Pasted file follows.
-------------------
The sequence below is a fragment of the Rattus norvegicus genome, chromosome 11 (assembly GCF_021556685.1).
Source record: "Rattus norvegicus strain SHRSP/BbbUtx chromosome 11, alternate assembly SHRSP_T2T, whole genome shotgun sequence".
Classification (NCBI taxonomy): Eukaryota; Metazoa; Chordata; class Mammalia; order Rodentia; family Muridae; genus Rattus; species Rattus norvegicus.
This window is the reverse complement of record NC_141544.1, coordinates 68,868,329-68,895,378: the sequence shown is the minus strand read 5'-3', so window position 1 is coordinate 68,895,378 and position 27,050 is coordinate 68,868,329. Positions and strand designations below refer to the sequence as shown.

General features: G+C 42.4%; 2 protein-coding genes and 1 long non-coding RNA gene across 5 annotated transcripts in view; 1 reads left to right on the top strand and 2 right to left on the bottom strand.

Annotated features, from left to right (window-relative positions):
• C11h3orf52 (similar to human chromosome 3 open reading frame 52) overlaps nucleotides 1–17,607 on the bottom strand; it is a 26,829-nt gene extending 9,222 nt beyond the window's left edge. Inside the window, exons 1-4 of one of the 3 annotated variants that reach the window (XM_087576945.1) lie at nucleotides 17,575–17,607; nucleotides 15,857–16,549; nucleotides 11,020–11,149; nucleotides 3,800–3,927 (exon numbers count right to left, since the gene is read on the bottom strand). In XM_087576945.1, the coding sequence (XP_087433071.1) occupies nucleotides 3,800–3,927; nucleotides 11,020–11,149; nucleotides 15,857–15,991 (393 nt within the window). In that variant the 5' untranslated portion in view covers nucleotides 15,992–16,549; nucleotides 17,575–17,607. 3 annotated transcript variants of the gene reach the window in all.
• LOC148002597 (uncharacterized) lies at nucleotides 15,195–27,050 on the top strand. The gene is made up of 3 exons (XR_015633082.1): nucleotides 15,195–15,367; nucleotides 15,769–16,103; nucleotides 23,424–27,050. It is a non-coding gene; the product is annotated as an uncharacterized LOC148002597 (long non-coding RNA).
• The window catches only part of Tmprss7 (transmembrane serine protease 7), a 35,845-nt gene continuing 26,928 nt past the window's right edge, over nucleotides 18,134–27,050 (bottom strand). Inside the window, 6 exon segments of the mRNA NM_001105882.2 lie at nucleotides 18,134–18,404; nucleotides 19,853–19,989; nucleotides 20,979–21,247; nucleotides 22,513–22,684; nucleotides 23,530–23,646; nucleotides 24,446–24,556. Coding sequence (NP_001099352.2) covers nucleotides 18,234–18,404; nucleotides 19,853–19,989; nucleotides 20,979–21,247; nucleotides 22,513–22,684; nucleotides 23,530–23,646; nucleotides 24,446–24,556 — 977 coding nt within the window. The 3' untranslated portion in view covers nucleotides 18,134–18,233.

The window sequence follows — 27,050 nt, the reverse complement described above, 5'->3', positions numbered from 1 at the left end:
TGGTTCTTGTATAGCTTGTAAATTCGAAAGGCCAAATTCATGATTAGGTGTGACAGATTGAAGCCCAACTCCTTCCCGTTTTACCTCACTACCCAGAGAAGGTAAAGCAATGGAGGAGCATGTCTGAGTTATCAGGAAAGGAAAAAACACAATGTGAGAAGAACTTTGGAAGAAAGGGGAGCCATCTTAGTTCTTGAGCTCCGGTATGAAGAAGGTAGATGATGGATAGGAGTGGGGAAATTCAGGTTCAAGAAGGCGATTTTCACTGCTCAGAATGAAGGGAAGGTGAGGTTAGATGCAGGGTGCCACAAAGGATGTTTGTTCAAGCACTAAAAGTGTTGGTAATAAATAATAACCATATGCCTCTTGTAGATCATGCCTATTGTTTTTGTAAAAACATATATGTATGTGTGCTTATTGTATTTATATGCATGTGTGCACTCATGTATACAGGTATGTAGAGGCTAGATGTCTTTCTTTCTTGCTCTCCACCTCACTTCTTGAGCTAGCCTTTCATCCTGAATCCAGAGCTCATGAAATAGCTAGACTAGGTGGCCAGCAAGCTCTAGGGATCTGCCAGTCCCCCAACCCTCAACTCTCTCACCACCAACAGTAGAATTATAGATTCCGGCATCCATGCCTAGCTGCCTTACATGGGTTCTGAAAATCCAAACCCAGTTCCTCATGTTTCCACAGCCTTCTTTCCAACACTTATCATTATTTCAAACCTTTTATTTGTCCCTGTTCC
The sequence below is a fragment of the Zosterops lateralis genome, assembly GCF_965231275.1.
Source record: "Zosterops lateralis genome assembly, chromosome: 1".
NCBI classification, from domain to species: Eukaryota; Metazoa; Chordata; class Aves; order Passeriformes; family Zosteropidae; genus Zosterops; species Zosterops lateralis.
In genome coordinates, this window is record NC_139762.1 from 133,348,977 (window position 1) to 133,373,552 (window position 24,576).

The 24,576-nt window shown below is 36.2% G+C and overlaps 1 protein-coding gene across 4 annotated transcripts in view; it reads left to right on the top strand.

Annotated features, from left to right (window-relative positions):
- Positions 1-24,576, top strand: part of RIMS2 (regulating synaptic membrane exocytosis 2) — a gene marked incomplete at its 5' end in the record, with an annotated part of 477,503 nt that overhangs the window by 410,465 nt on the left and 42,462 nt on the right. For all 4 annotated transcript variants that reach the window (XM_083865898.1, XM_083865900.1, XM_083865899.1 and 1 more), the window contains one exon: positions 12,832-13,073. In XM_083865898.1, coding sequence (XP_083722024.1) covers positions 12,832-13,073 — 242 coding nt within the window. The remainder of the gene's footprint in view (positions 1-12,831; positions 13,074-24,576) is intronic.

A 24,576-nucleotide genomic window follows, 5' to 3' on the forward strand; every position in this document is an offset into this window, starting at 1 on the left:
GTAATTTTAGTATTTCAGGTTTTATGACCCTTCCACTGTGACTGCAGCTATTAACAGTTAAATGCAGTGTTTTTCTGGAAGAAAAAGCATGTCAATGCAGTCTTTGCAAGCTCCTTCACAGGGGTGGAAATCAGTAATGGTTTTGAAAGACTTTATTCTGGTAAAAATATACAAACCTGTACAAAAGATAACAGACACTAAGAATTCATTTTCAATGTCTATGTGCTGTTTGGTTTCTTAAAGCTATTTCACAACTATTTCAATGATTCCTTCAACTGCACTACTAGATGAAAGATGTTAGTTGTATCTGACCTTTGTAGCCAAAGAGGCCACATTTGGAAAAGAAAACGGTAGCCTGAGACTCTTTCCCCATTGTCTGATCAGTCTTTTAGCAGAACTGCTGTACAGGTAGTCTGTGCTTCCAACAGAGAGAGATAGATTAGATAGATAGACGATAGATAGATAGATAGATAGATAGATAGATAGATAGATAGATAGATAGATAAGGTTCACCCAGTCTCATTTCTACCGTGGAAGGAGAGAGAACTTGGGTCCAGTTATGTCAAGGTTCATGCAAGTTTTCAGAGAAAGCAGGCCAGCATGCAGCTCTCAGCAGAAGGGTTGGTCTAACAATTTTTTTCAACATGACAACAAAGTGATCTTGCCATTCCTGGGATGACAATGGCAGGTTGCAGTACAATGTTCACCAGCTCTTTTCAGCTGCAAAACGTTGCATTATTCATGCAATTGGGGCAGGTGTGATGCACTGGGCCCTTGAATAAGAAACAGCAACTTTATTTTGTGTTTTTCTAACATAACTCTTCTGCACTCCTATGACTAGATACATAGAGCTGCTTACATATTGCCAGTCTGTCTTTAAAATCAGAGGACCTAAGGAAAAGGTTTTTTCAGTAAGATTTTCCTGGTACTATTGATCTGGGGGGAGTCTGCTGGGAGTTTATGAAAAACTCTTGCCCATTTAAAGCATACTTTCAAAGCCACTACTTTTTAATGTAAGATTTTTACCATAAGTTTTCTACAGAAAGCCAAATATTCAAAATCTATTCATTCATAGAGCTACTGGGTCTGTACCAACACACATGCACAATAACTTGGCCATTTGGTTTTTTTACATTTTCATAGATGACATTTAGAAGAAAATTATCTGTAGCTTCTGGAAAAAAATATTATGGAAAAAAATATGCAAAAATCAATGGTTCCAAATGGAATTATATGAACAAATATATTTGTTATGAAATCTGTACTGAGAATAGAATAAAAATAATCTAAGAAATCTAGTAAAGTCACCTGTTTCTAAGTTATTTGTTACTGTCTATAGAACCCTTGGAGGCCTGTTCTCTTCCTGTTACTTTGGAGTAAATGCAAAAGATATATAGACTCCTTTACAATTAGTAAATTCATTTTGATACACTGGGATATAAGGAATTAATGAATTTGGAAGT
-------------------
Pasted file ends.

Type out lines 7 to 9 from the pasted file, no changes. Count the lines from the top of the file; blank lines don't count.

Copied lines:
• C11h3orf52 (similar to human chromosome 3 open reading frame 52) overlaps nucleotides 1–17,607 on the bottom strand; it is a 26,829-nt gene extending 9,222 nt beyond the window's left edge. Inside the window, exons 1-4 of one of the 3 annotated variants that reach the window (XM_087576945.1) lie at nucleotides 17,575–17,607; nucleotides 15,857–16,549; nucleotides 11,020–11,149; nucleotides 3,800–3,927 (exon numbers count right to left, since the gene is read on the bottom strand). In XM_087576945.1, the coding sequence (XP_087433071.1) occupies nucleotides 3,800–3,927; nucleotides 11,020–11,149; nucleotides 15,857–15,991 (393 nt within the window). In that variant the 5' untranslated portion in view covers nucleotides 15,992–16,549; nucleotides 17,575–17,607. 3 annotated transcript variants of the gene reach the window in all.
• LOC148002597 (uncharacterized) lies at nucleotides 15,195–27,050 on the top strand. The gene is made up of 3 exons (XR_015633082.1): nucleotides 15,195–15,367; nucleotides 15,769–16,103; nucleotides 23,424–27,050. It is a non-coding gene; the product is annotated as an uncharacterized LOC148002597 (long non-coding RNA).
• The window catches only part of Tmprss7 (transmembrane serine protease 7), a 35,845-nt gene continuing 26,928 nt past the window's right edge, over nucleotides 18,134–27,050 (bottom strand). Inside the window, 6 exon segments of the mRNA NM_001105882.2 lie at nucleotides 18,134–18,404; nucleotides 19,853–19,989; nucleotides 20,979–21,247; nucleotides 22,513–22,684; nucleotides 23,530–23,646; nucleotides 24,446–24,556. Coding sequence (NP_001099352.2) covers nucleotides 18,234–18,404; nucleotides 19,853–19,989; nucleotides 20,979–21,247; nucleotides 22,513–22,684; nucleotides 23,530–23,646; nucleotides 24,446–24,556 — 977 coding nt within the window. The 3' untranslated portion in view covers nucleotides 18,134–18,233.